An important feature of the Ojibwe religious lifestyle was the participation in various ceremonies.  Ceremonies all carried great importance in the Ojibwe lifestyle and involved various religious rituals.  Some of the common Ojibwe ceremonies are the fasting vision quests, initiation or rite of passage ceremonies, the Shake Tent ceremony, Sunrise ceremony, and the most well known: Pow Wow.  Each of these held religious significance.  These ceremonies included different spiritual symbols such as the eagle or other icons and are a gathering of the tribe often directed towards gaining more spiritual insight (Flett).  


Dreams

    Although religion was a corporate activity, much of the focus was on individual spiritual growth.  One of the focal points of the Ojibwe religion was gaining insight through dreams or visions.  Whole ceremonies were dedicated to acquire these dreams.  Fasting, or giving up of certain necessities for a certain length of time, was a common practice used to enhance one’s ability to access different dreams or visions (Flett).  
The tribe set aside certain icons to emphasize the importance of dreams.  The dream catchers most recognize are objects used to catch good dreams.  Also, the tribe had a “dreamer set in place.  A dreamer was a tribal visionary who had access to dreams of strong importance and significance; often times these dreams were prophetic and used to foretell some oncoming danger (Flett). 

    Rituals were used at certain points in life or of the year set aside for dream ceremonies.  Adolescents usually fasted to get dreams for insight for their future conduct.  These dreams could come in sleep as well as daytime visions.  Annual fasts or retreats were also held as a more corporate practice to renew vision or reflect on life (Flett).

    Sweat lodges played a significant role in bringing dreams as well as healing.  In the use of sweat lodges for dream, water was poured over hot rocks to produce steam and all of the doors were closed off -similar to a sauna.  Sometimes pine or birch bows were added to the rocks.  This ritual was said to enhance the occurance of dreams (Flett).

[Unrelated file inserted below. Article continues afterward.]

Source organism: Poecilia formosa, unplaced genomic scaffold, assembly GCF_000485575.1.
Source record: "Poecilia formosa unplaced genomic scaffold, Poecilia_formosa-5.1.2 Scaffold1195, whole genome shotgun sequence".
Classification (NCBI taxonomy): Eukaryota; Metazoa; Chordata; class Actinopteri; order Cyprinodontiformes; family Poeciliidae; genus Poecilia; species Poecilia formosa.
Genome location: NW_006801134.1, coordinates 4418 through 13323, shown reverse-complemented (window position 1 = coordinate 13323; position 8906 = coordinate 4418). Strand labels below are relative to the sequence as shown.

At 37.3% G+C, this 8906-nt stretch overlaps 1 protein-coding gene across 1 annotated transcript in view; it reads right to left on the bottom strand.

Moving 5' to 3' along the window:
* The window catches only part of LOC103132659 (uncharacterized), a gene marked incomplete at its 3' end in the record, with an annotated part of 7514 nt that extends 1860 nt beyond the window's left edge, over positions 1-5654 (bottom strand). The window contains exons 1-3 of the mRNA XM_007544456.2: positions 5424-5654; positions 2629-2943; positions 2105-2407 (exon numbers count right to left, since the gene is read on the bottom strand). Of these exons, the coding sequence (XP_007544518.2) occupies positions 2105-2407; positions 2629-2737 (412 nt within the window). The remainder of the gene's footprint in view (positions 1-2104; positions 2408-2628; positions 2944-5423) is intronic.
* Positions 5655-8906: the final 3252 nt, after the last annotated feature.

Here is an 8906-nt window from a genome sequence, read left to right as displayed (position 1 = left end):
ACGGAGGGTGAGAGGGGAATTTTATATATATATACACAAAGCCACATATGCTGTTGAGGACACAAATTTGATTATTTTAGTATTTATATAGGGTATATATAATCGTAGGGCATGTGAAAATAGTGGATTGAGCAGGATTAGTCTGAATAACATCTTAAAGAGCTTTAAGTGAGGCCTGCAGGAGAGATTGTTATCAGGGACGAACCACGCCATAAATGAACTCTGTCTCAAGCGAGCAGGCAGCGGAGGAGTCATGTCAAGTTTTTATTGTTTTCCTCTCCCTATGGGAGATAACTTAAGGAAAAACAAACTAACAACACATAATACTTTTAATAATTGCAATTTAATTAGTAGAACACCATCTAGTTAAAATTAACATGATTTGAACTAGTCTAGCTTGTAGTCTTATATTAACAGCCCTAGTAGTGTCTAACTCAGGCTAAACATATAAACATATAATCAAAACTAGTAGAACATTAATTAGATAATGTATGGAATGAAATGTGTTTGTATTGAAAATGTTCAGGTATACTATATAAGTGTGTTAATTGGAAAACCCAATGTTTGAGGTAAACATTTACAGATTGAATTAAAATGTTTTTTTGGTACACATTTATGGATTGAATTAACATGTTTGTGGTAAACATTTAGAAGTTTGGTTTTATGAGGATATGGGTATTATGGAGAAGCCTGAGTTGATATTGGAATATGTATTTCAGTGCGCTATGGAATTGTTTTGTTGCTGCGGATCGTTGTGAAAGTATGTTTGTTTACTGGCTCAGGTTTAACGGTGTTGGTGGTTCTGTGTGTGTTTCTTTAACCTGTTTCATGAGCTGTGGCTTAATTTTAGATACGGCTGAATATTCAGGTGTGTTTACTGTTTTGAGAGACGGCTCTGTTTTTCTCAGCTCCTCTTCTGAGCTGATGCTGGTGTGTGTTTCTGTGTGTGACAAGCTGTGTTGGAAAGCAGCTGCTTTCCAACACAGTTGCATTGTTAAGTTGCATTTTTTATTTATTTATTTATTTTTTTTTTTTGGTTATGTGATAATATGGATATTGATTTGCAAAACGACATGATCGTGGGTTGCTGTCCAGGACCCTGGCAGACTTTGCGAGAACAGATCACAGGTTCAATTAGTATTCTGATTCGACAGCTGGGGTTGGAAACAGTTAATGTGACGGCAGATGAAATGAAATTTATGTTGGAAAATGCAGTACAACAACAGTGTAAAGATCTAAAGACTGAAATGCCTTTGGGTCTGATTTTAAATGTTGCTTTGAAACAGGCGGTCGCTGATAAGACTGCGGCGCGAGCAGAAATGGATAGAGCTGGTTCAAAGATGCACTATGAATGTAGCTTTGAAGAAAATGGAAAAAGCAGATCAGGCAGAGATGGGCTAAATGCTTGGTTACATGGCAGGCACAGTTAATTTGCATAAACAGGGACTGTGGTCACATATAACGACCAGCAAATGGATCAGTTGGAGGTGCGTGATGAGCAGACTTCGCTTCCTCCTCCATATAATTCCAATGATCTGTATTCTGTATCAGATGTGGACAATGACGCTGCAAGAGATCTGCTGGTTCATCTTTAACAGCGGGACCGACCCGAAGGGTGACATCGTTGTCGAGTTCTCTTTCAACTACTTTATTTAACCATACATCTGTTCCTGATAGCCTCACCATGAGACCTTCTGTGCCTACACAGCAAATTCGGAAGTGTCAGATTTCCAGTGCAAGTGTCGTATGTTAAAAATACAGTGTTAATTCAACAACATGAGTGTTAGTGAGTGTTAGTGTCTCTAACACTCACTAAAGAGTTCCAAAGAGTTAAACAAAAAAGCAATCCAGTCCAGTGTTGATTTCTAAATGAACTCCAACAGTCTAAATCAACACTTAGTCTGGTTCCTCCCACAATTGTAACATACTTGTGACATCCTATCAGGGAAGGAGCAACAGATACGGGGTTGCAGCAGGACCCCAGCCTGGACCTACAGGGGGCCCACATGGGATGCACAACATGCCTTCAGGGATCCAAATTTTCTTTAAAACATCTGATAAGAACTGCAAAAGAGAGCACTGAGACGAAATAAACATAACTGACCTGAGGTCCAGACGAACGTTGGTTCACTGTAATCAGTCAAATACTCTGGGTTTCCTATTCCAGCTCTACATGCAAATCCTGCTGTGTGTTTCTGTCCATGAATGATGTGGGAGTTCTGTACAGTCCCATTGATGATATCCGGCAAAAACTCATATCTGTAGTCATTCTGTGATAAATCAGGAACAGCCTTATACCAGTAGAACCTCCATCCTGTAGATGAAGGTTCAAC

The Grand Medicine Society

    Another important aspect of the Ojibwe religion is the Mide priesthood.  The priests/priestesses were also called medicine men and medicine women and worked for the better of others and use the sacred drums.  The priesthood could be split into 4-8 levels among the priesthood, each level containing a different amount of skill or knowledge.  A priest could be a man, woman, or child (Roy).   

    The one studying to be a medicine man/woman would study the use of different herbs for healing as well as for enhancing spiritual insight.  The training could last one year to enter one of the lower levels of the priesthood, but could continue on for up to 20 years to reach a higher level of the priesthood (Roy). 

    The Great Medicine Dance marked was the initiation point for new priests and marked the beginning of their new role of healer.  The Great Medicine Dance lasted anywhere from 1-5 days and was held in large wigwams.  The sacred drum and sacred pipe were used at this time.  The new priests would bring offerings of blankets, cooking utensils, and wild rice.  At this time a great feast was also held.  The food served at this feast included: wild rice, fresh or dried blue berries, maple sugar, and dog meat (yikes!).  From that point on, the new priest would take his/her place as the tribal healer, and some held the role of handling special ceremonial songs written down on birch bark (Roy).

    The medicine men/women used what is called a medicine bundle.  Medicine bundles were cloth squares or other materials that contained strips of hide from one or more animals.  These strips of animal hide symbolized what level of Mide the holder had reached.  The skin could belong to otters, martens, mink or weasel, and the bags contained various objects such as shells, bear claws, glass beads, tobacco, carved figures, dried roots, or herbs (Roy).


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Ojibwe Religion Today

    The Ojibwe religion of the past has not remained unchanged.  As the United States became settled further by Europeans and other immigrants, Christianity was slowly adopted among the tribes.  While there are still some followers of the traditional religion, most modern Ojibwe are Roman Catholics or Protestant Episcopalians (Roy).







Works Cited:

Flett, Harold. "Customs and Beliefs." Customs and Beliefs. Chi Ki Ken Da Mun. 19 Apr 2008 <http://www.nald.ca/CLR/chikiken/titleiii.htm>.

Roy, Lorene. "Ojibwa." Ojibwa. 27 Apr 2008 <http://www.everyculture.com/multi/Le-Pa/Ojibwa.html>.